1. Enrollment Status (Enrolled, Graduated, Dismissed, Left, etc.)
  2. Field (Biological Sciences, Engineering, Social Sciences, Math and Physical Sciences, etc.)
  3. Specific Major (Math, Chemistry, Physics, Undeclared, etc.)

Evidence-based Action

For more details about what evidence was collected, and actions taken, join the Tools for Evidence-based Action group on Trellis.

 

 

Predicting Course Enrollment

Analyzing Student Flows through Course Sequence

University of California Davis, Center for Educational Effectiveness

Catherine Uvarov, Marco Molinaro

tea@ucdavis.edu

Purpose

Each term, the course enrollment must be estimated long before students register because departments need to determine how many sections of a class to offer, reserve adequate classroom space, and find instructors for the classes. Proper estimation is necessary to ensure students have access to courses they need to graduate. This estimation is complicated when a multiple-course sequence can be taken discontinuously, and enforcement of prerequisites is not automated during class registration periods. The purpose of these visualizations is to show how historic course grade data could be used to determine the enrollment composition of a course. These visualizations show student flows leading into enrollment in the third course in a 3-course long sequence (CHE 2A, 2B, and 2C), and how changes to prerequisite enforcement could change enrollment.

PREVIOUS CHE 2A AND 2B COURSES AND TERMS OF STUDENTS ENROLLED IN CHE 2C DURING SPRING QUARTER. Figure 1. Previous CHE 2A and 2B courses and terms of students enrolled in CHE 2C during Spring Quarter.

Tool: Ribbon

The Ribbon Tool, developed as part of TEA, was chosen to help visualize student flows over multiple time points, with filters for student information. The Ribbon Tool is freely available (1). The Microsoft Windows Snipping Tool was used to grab screenshots of the visualizations since exporting of images is not currently available.

The data for these particular visualizations were created from a data file of compiled gradebook and assessment data for the courses and terms in question. Similar course enrollment and grade information could also have been obtained from the University Registrar.

The layers for the Ribbon Tool are:

  1. Enrollment Status (Enrolled, Not Enrolled)
  2. Grade – Rounded (A, B, C, D, F)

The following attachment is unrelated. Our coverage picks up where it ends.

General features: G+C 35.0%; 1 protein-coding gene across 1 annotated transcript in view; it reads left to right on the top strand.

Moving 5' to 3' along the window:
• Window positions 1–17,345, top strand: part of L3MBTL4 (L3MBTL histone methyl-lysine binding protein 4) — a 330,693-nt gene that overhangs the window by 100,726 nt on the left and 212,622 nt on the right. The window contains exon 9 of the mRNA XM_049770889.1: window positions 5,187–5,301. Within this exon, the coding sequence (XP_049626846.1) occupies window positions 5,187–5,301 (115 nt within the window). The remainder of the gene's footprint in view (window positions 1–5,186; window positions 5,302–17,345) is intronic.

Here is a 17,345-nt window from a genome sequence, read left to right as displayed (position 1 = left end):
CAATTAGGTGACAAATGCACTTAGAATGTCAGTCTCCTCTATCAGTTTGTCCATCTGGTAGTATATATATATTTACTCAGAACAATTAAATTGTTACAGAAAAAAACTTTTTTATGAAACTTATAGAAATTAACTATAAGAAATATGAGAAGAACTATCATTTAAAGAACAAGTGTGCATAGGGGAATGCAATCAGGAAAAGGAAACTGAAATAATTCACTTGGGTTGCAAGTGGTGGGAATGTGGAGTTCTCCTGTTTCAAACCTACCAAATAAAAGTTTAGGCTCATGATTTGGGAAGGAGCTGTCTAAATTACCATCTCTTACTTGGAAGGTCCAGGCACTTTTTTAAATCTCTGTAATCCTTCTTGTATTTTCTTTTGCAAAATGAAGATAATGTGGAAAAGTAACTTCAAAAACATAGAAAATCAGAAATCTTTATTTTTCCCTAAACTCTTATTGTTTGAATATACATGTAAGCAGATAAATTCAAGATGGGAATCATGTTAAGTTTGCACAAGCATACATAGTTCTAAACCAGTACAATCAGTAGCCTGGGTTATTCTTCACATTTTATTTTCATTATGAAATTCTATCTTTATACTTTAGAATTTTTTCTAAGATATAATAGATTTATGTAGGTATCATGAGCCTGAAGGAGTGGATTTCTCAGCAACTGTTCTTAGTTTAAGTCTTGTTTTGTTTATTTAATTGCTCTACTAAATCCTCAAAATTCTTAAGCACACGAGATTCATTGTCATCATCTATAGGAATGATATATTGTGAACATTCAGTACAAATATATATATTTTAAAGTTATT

3. Grade – Exact (A+, A, A-, B+, B, B-, etc.)

Evidence-based Action

For more details about what evidence was collected, and actions taken, join the Tools for Evidence-based Action group on Trellis.

 

 

ALEKS Ribbon

Student Course Progress over Time

Summer Preparatory Chemistry Course

University of California Davis, Center for Educational Effectiveness

Catherine Uvarov, Derek Dockter

tea@ucdavis.edu, sp-chem@iamstem.ucdavis.edu

Purpose

ALEKS Ribbon

Figure 1. Enrollment and completion patterns over the course of the summer. Highlighted are students who have not enrolled (Blue), students enrolled but not started (Red), and students who have finished (Orange).

At UC Davis, General Chemistry is a required foundational course for a large number of incoming freshmen. However, many incoming freshmen have not had chemistry since sophomore year in high school, if at all. Historically, all incoming freshmen must take chemistry and math placement exams that serve to screen-out underprepared students and prevent them from enrolling in a class for which they are not ready. Underprepared students take a “Workload” course in the Fall term, and General Chemistry in the Winter term. This pattern creates a disparity between the Fall and Winter student demographics. For financial and logistical reasons a few years ago, the placement exams were moved online – unproctored – which makes it a less effective screening tool. The Chemistry Department, in partnership with Educational Effectiveness Hub (EEH), is piloting the use of ALEKS (1) for a Summer-Preparatory course that will prepare students over the summer so that they can enroll in General Chemistry Fall term. The purpose of these visualizations was to determine which students to target for interventions prior to the deadline to finish the preparatory course.

Tool: Ribbon

The Ribbon Tool, developed as part of TEA, was chosen to help visualize student flows over multiple time points, with filters for student information. The Ribbon Tool is freely available (2). The Microsoft Windows Snipping Tool was used to grab screenshots of the visualizations since exporting of images is not currently available.

IRB determination was that this pilot was not human subject research. Approximately 1100 students were randomly selected to participate from the pool of incoming domestic freshmen who completed a Student Intent to Register (SIR). Students were told that the pilot was by invitation only and that completing the ALEKS SP-Chem course would be accepted as a prerequisite so they did not need to do the placement exam. The student course mastery data was obtained through the custom reporting feature of ALEKS and matched with the invited student list via Microsoft Excel.

Students change from a status of “Not-Enrolled” to “Enrolled” once they make an account on ALEKS. Once they make an account on ALEKS, they are at 0% course mastery until they complete an initial assessment of their prior knowledge. The initial assessment plus any additional learning modules represents the student’s overall course mastery on a given day. Students with ≥ 95% course mastery have completed the Summer Preparatory course and can enroll in General Chemistry (CHE 2A). The Ribbon Tool represents snapshots of course mastery on different days.

The layers used were:

  1. Enrollment Status (Enrolled vs. Not-Enrolled).
  2. Course Mastery (0%, 1-10%, 11-20%, 21-30%, etc.)
  3. College (Engineering, Biological Science, Agriculture and Environmental Sciences, and Letters and Science)
  4. Major

The following filters were available:

  1. Chemistry placement test score (pass, did not pass, did not take)
  2. Chemistry Demand (High, Medium, Low) – This is based on historical enrollment numbers for a given major.

Evidence-based Action

For more details about what evidence was collected, and actions taken, join the Tools for Evidence-based Action group on Trellis.

 

 

References

  1. ALEKS, aleks.com
  2. Ribbon Tool, ucdavis.edu